Nozomi Omote and Thomas Green form one of Brisbane's most eclectic musical duos; Shugorei. Their debut self titled album releases through 4000 Records on 4th March 2021 and we have the absolute pleasure of giving you a sneak peak!
Shugorei Premiere (4000 Records)
I originally caught you both at Oscillo Scape in 2019 and was just floored at the absolute uniqueness of the experience. How do you feel the spirit of the project has grown since then with nearly two years under its belt?
Firstly, thanks for being floored by our uniqueness! Seriously, that’s good to hear, because we like the idea that we’re working on something idiosyncratic. Two years is an unnervingly short time in the world of carefully-crafted music. Right now, on this album, we are releasing the sounds that we had brainstormed all the way back when we started, so that’s quite gratifying.
I expect that the major changes in our sound will start to evolve now, having reached this first milestone. But in our future I can see two new areas: more singing, and more collaboration (including more collabs with Chihiro Kasagi, who has sung for us on this album).
How does a Shugorei song usually take shape?
We’re both from a “classical music” background. Nozomi is most definitely the expert performer, where Tom had a formal training in composing. That means that Tom lays most of the groundwork, especially in the early stages.
Even so, once we’ve had a rehearsal, there is still a fair bit of room for each work to develop, and this is where our improvisation comes into play; Nozomi contributes creatively in this way. Not to mention what she brings creatively in terms of her on-stage abilities, her channeling that spirited personality through the music, which provides that entirely unique stage presence.
So Tom does the technical side of the composing and Nozomi’s main strength is her breathtaking performance technique, but Shugorei’s music is absolutely an equal collaboration.
Percussive bricolage seems to be an important piece of the Shugorei puzzle. What are some of the most unique sounds sampled on the record? How many sound sources would you estimate were used?
We both collect (or hoard) musical instruments. We also both love what you might call “sound design” or even “field recording” or “foley” in studio nomenclature, or “extended techniques” or “found sound” in the parlance of chamber music. We are both responsible for that kind of thing, and I guess that is part of what characterises Shugorei.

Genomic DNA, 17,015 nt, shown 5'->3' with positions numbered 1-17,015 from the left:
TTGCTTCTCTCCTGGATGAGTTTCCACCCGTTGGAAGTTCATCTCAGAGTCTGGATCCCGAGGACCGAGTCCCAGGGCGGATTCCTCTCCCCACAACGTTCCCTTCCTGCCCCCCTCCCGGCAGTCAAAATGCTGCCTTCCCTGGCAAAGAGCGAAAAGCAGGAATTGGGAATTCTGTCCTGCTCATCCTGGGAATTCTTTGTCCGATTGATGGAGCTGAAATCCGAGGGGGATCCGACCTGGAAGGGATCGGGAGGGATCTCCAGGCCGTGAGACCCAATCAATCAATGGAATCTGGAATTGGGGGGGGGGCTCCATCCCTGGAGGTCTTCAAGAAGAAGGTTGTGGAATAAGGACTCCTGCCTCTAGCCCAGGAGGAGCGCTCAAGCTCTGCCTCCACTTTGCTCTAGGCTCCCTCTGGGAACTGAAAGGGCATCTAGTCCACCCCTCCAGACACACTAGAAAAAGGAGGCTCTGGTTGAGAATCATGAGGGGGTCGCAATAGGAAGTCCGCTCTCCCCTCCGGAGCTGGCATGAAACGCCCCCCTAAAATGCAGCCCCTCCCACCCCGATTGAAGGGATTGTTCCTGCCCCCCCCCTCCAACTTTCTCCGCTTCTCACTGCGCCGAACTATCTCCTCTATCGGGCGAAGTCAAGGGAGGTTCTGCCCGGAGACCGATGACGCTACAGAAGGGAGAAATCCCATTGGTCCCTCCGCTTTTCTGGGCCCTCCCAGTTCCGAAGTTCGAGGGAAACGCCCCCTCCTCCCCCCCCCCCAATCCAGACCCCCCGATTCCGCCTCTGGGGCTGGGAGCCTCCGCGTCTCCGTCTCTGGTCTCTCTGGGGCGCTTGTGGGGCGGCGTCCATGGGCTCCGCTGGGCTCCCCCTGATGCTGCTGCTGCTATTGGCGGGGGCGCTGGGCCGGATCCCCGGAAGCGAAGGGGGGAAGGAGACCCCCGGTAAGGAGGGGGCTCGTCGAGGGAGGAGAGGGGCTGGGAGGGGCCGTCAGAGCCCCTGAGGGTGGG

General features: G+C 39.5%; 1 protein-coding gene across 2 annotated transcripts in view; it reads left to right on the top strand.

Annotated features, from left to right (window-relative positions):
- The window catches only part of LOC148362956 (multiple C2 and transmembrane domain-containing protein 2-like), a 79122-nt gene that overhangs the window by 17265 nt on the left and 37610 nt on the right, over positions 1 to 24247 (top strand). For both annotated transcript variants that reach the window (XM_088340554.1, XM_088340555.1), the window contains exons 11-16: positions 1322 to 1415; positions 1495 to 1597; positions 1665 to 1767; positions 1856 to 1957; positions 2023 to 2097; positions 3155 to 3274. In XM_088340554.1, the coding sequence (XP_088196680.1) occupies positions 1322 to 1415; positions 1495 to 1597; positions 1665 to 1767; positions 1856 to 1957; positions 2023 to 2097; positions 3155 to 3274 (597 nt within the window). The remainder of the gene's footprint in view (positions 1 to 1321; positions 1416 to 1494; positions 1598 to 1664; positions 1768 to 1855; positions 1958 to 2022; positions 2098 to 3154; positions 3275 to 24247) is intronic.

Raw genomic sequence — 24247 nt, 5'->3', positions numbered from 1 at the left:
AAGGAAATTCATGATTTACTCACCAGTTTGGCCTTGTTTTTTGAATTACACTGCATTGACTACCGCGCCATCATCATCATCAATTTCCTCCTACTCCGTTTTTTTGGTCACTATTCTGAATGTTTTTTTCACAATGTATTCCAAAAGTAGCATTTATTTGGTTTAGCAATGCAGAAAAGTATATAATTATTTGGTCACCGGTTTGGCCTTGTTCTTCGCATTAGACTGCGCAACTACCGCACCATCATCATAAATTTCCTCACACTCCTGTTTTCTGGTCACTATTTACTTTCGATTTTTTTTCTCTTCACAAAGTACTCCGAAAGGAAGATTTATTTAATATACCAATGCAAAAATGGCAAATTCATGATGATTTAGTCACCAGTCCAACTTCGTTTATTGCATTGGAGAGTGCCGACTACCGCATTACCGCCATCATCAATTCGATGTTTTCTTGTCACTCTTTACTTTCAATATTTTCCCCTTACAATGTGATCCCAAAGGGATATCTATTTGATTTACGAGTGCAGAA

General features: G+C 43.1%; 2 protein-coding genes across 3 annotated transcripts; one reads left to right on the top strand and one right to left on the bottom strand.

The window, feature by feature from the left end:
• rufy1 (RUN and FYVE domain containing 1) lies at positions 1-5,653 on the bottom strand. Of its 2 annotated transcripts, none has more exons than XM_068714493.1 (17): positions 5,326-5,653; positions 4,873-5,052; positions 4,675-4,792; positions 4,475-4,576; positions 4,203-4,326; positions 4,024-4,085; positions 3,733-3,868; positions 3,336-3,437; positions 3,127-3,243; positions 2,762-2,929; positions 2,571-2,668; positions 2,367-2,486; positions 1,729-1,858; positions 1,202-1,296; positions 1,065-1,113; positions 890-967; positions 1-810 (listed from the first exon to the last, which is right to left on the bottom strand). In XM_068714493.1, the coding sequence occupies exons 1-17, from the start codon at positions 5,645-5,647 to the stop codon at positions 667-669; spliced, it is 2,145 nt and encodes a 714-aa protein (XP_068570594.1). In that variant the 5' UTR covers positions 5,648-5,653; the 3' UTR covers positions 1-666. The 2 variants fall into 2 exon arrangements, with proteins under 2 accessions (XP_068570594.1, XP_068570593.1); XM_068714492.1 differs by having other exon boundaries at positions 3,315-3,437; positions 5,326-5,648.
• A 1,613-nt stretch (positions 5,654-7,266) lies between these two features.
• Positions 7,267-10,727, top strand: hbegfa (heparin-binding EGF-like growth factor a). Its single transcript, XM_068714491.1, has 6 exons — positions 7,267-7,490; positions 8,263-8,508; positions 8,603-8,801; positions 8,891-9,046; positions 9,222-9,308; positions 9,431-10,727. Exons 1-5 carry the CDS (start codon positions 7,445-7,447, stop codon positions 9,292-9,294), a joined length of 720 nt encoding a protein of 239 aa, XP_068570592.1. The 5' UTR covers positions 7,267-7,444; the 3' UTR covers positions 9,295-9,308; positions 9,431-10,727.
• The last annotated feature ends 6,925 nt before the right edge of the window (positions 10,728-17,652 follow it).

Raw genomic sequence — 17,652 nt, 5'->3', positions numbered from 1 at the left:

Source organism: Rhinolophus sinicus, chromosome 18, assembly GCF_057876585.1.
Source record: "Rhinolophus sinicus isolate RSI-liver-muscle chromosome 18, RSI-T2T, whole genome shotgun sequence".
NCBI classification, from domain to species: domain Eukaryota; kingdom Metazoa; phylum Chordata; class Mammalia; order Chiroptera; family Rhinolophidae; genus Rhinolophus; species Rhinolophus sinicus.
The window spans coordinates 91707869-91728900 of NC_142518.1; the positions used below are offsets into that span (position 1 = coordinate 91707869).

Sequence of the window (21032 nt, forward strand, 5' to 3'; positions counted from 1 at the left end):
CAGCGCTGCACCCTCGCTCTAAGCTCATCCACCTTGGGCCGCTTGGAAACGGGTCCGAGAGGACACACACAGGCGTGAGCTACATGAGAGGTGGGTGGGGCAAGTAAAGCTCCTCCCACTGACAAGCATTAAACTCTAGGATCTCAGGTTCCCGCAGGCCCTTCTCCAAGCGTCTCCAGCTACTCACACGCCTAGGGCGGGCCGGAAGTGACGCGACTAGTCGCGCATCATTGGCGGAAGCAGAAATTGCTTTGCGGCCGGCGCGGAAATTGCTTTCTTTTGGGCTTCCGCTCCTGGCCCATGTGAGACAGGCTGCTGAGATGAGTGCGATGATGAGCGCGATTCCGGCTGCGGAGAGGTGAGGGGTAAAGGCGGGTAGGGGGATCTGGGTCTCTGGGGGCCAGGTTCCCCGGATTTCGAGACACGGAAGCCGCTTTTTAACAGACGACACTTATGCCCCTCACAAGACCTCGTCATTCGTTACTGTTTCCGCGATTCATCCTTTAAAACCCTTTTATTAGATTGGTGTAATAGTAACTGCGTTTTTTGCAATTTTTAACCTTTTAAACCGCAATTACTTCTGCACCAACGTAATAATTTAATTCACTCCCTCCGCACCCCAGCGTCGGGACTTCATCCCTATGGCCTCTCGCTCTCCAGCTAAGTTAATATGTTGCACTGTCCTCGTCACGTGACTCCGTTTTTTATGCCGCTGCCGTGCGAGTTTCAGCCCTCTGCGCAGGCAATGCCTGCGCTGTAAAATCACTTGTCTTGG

On this album, we have a century-old Swiss music box, a mandolin, a yangqin, angklung, gongs, Chinese cymbals, as well as floor tiles, hand bells, pad locks, marbles, power tools, hand tools, sheets of steel, wheelie bins, and on the other side of things, an array of synthesizers including a Moog Voyager, an Arturia Minibrute and Microfreak, a Elektron Maschinedrum, and then there are our guest contributions, which are cello, clarinet, bass clarinet and flute. And that’s just what we remember at the moment!
Noz, you are always so amazingly dressed for the performances. Can you touch on what this brings to the space and where you find inspiration for your outfits?
[Noz] I normally wear black tops and pants for my classical performances because I have to. However, Shugorei gives me rare opportunities to wear whatever I feel like. Shugorei’s music is coming from Tom’s sci-fi fantasy world and I want to be in it while I am playing. My outfit is kind of my space suit to be in the Shugorei world.
It is also a good excuse to do some experimental outfits such as Harajuku style, maid cafe girl style and artistic face makeup, which I never have a chance to do in my real life, especially having two little kids and being a busy mother.
What's next for Shugorei?
We want to do another album. It’s worth stating that now, because the next one may be another year or two off! We will only work in a way that means we get the result we want, even if that is slow-going. On the next album there will be slight changes in direction, but it’ll maintain the Shugorei sound overall.